UK – British multinational consumer goods company Unilever has set a new industry example with a pledge to stop marketing food and beverages to children under the age of 16 years old, across both traditional media and social media.
The London-headquartered company announced the update to its global principles for responsible marketing to children saying it was raising standards for an increasingly digital world.
According to Unilever, the principles will apply across its food and refreshment portfolio, which includes ice cream with the deadline for brands to comply being January 2023.
Unilever said in most countries in the world, the food and beverage industry restricts marketing to children under 13 years old.
Matt Close, president Ice Cream, Unilever said: “Recognising the power that social media and influencer marketing can have on children’s choices, we believe it’s important to raise the bar on responsible marketing to a minimum age of 16 years old across both traditional and social media.
By making these changes, our goal is to continue to reduce children’s exposure to advertising from the food and beverage industry, and instead support parents to select appropriate treats, to be enjoyed from time to time.”
Marketing targeted at children is frowned upon because younger children are often unable to understand the purpose of advertising and are unable to recognize that companies are trying to persuade them into buying these products.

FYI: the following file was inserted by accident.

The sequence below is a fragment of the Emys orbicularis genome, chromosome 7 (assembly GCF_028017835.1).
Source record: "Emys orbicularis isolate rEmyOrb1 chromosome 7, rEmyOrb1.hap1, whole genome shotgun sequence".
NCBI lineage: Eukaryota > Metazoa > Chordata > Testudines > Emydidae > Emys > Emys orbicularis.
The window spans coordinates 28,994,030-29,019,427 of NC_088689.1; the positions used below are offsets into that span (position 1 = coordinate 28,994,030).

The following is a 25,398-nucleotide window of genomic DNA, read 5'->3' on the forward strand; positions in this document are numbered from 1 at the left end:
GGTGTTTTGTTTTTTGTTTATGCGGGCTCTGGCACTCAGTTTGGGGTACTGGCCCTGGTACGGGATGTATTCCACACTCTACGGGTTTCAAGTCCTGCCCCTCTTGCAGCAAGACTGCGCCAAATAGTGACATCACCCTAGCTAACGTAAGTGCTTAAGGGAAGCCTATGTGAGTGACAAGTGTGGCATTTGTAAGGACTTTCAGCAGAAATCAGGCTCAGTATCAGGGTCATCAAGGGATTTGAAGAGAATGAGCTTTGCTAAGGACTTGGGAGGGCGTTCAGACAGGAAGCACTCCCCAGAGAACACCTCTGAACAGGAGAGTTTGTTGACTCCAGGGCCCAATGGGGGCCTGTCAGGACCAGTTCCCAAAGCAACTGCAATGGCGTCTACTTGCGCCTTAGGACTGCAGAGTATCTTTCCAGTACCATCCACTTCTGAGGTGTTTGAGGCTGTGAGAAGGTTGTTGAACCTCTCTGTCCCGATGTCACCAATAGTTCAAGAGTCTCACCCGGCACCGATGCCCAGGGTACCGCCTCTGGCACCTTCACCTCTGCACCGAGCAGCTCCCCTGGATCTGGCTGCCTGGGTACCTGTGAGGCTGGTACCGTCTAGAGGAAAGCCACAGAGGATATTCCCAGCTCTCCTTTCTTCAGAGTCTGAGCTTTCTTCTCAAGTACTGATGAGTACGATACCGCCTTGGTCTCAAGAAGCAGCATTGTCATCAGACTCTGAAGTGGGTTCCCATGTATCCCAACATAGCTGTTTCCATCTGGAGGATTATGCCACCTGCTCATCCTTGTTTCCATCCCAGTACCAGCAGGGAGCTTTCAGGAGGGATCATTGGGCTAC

Younger children are often unable to understand the purpose of advertising and are unable to recognize that companies are trying to persuade them into buying these products.
Food and beverage advertising has particularly come under scrutiny as it “may contribute significantly to childhood and adolescent obesity, poor nutrition, and cigarette and alcohol use,” according to the American Academy of Pediatrics.
In 2020 Unilever announced it would stop marketing and advertising foods and refreshments to children under the age of 12 in traditional media, and under the age of 13 via social media channels.
As part of the new principles, Unilever said it would not be targeting children under 16-years old with any marketing or social media communications and would not be collecting or storing data on children under 16.
It also said it would not use influencers, celebrities or social media stars who are under the age of 16 or primarily appeal to children under the age of 16 and would provide clear details of the obligations of influencers to limit the child appeal to influencer content.
Unilever also confirmed it would continue to refrain from promoting our brands or products in schools, with the exception of participation in educational campaigns, when specifically requested.
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